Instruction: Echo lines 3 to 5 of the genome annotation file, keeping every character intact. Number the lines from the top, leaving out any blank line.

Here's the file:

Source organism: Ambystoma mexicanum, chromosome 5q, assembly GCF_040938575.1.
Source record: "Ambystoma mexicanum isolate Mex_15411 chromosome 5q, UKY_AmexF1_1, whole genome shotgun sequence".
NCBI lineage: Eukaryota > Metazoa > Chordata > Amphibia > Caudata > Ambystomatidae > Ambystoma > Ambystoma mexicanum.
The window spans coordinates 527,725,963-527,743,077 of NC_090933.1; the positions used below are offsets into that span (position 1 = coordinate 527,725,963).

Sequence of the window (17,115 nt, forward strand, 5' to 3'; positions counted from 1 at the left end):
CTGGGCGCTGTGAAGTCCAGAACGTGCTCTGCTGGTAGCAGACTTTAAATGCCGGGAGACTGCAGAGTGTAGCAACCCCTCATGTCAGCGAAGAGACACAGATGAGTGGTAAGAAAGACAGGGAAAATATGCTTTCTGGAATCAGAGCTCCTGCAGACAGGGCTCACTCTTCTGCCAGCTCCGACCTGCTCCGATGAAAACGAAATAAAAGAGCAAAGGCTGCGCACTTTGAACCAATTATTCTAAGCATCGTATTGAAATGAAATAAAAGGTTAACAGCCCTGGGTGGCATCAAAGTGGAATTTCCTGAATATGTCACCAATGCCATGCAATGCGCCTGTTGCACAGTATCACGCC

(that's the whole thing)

NCBI lineage: Eukaryota > Metazoa > Chordata > Amphibia > Caudata > Ambystomatidae > Ambystoma > Ambystoma mexicanum.
The window spans coordinates 527,725,963-527,743,077 of NC_090933.1; the positions used below are offsets into that span (position 1 = coordinate 527,725,963).

Sequence of the window (17,115 nt, forward strand, 5' to 3'; positions counted from 1 at the left end):